The Ikasu Bando Tengoku show even got it’s own shortened nickname いかてん“Ikaten”, which had particular out of left field resonance with the word “Ikaten” also meaning “Deep fried Tempura Squid”. Many of the bands grew out of the 歩行者天国Hokosha Tengoku “pedestrian paradice” scene of Tokyo’s trendy Harajuku district where 100s of bands would perform on the street on the weekends. This scene had its own nickname too, the “Hoten”. The two “tens” Ikaten and Hoten became inexorably entwined. Now all the record indie execs had to do to scout their next big thing was to take a trip down to the swinging parklands of Tokyo and literally pick a band off the street.

The whole thing didn’t last though, because the good residents of Harajuku didn’t take so well to their neighbourhood becoming a default outdoor live band arena where the music and wacky fashion raged 24/7. The Ikaten program was taken off the air at the end of 1990 and the bands were largely turfed out of the streets of Harajuku. In 1991, the bubble of the Japanese economic post war miracle came to an end and ushered in what is now known as the 失われた10年 “Ushinawareta 10 nen”, or the lost decade.

You can watch a 2007 television program looking back at the Ikaten program here:

Post-Ikaten Tsunekichi 

It seems Tsunekichi’s hopes of superstardom were also lost somewhere along with those ten years, after his band released one album on a major label, to some critical acclaim, and promptly broke up. He formed another band つれれこ社中Tsurereko Shachu, which managed to release one album later that decade, in 1997. Tsunekichi wasn’t to reappear greatly in the public consciousness again until his 2006 solo album ぜいご Zeigo, which was lauded by one of the songwriters I’ve translated here in the past 高田渡 Wataru Takada. The album was ultimately picked up to form the raw materials of the soundtrack to the Midnight Diner tv show many have now watched on Netflix around the world.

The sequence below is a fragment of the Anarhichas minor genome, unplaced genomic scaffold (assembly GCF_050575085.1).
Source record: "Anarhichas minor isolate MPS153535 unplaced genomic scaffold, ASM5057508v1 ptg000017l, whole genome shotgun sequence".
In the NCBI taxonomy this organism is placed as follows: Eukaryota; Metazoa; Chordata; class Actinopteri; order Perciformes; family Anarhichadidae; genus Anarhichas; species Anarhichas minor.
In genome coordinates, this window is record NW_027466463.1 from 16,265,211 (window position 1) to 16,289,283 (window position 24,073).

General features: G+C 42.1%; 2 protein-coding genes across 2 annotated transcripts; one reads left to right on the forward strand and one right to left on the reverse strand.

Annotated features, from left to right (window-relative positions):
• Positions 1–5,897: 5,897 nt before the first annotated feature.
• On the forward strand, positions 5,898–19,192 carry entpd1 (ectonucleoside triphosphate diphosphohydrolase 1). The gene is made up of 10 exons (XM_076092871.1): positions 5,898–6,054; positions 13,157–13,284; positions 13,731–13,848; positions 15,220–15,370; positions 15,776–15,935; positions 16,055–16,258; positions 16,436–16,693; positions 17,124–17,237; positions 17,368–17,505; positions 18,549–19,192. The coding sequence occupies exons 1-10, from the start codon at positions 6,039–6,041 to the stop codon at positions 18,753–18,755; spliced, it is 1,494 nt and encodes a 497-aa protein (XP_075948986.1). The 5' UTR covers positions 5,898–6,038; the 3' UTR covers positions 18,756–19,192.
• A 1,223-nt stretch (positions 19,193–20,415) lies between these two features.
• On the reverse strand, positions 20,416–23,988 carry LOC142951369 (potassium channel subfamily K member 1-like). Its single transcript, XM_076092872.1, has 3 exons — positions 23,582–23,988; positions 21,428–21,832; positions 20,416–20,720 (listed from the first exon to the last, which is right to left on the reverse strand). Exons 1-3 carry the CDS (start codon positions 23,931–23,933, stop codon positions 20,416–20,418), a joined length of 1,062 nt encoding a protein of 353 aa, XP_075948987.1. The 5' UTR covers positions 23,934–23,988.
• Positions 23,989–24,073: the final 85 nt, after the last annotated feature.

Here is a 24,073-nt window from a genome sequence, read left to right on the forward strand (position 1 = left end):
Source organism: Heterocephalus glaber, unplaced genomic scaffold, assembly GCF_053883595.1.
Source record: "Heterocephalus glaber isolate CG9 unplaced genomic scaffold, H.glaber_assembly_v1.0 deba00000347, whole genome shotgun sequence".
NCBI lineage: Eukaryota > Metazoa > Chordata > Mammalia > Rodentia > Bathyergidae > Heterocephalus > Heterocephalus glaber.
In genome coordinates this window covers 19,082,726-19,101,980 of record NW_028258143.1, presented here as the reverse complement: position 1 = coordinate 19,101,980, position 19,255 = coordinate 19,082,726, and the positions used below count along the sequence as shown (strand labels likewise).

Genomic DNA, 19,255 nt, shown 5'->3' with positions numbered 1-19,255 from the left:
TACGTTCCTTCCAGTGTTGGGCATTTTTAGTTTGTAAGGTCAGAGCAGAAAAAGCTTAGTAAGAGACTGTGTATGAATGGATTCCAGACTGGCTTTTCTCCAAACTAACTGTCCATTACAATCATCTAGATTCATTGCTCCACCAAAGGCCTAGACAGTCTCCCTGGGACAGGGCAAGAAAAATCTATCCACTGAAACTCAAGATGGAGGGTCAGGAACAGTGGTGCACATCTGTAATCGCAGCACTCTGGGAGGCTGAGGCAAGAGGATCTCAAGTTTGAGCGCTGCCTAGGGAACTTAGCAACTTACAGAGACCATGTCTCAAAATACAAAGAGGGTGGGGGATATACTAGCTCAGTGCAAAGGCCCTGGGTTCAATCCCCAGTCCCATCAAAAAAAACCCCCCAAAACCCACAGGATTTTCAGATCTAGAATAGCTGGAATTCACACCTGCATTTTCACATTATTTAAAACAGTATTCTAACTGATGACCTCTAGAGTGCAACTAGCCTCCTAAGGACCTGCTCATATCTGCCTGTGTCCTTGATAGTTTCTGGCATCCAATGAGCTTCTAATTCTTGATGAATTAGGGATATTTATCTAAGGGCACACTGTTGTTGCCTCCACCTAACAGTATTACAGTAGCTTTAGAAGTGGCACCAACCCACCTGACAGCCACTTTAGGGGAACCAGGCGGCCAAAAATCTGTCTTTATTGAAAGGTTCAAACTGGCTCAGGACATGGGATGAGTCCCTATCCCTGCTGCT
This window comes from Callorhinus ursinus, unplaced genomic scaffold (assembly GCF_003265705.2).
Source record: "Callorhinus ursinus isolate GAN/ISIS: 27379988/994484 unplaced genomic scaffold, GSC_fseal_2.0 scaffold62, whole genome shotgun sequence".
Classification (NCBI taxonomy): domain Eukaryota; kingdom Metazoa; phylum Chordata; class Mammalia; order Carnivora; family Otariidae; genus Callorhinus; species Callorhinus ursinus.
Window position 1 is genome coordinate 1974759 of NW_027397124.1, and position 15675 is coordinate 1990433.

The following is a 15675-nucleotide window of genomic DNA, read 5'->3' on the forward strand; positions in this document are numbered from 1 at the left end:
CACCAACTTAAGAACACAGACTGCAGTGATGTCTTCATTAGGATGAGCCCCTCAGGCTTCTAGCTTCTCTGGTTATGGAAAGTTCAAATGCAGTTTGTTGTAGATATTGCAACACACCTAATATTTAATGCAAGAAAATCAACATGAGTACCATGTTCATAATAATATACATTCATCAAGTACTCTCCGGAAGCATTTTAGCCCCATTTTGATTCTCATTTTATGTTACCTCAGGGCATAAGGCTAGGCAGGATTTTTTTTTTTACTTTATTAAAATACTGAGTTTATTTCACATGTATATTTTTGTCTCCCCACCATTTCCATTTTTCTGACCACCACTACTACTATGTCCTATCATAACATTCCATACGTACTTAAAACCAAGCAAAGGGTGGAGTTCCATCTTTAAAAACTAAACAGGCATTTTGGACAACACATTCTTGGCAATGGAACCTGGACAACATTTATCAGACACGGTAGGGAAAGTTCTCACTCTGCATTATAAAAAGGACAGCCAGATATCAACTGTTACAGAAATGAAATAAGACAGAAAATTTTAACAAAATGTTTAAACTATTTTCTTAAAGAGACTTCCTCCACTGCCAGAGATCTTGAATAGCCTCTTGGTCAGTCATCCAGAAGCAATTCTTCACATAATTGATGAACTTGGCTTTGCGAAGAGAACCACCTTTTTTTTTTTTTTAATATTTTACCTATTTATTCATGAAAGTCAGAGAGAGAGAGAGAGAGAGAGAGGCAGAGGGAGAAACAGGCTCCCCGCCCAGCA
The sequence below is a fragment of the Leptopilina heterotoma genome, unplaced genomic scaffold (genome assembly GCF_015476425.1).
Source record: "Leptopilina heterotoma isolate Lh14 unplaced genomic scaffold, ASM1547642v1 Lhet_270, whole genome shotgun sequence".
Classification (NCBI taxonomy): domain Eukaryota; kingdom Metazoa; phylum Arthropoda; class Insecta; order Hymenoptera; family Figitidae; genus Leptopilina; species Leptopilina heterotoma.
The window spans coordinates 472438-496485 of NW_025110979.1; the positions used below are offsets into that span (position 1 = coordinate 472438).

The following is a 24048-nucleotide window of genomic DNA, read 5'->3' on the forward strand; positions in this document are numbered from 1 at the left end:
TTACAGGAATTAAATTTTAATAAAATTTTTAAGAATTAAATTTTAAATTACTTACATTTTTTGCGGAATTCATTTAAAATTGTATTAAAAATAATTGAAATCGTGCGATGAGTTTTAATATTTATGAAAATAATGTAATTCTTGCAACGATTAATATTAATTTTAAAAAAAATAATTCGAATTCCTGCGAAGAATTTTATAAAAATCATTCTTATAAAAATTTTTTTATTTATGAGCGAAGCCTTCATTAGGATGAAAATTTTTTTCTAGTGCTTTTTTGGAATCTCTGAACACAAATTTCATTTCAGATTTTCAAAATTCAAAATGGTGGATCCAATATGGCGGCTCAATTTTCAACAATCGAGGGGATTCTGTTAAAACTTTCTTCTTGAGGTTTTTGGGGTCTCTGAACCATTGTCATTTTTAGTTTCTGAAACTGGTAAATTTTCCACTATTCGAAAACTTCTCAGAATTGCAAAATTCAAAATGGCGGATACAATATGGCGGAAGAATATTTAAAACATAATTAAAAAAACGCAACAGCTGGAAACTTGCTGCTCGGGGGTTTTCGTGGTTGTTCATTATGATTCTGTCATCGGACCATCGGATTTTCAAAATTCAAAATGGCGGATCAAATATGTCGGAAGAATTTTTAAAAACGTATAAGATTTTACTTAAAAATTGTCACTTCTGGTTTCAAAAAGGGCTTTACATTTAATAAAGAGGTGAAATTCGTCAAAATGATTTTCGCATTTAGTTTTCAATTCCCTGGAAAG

Omoide’s 18th Century Irish Folk Origins

One of the strange circularities of this story is that the song Omoide, featured in the opening scenes, is itself based on an 18th century folk song from another island people half way across the world. It is essentially a re-working of the catchily, and perhaps pastorally racily, titled  Irish folk song “A pretty girl milking her cow”. Judy Garland made the song world famous by singing it in the 1940 movie “Little Nellie”.

A Pretty Girl Milking Her Cow Lyrics

The English version is attributed to Thomas Moore (1779–1852)

It was on a fine summer’s morning

The birds sweetly tune on each bough

And as I walked out for my pleasure

I saw a maid milking a cow

Her voice was so enchanting, melodious

Left me quite unable to go

My heart, it was loaded with sorrow

For the pretty maid milking her cow

Then to her I made my advances

“Good morrow most beautiful maid

Your beauty my heart so entrances”

“Pray sir do not banter,” she said

“I’m not such a rare precious jewel

That I should enamour you so

I am but a poor little milk girl,”

Says the pretty maid milking her cow

The Indies afford no such jewel

So bright, so transparently clear

I do not add things to my funeral

Consent but to know me my dear

Oh, had I the Lamp of Aladdin

Or the wealth that gold mines can bestow

I’d rather be poor in a cottage

With the pretty girl milking her cow.

An interesting aside about this song for Australians is that this song was apparently sung by Jack Jones,  teenage son of Anne Jones the publican of the Glenrowan Inn (Victoria, Australia) while it was under siege by the famous Ned Kelly Gang bushrangers.

Tsunekichi’s reworking of the Irish tune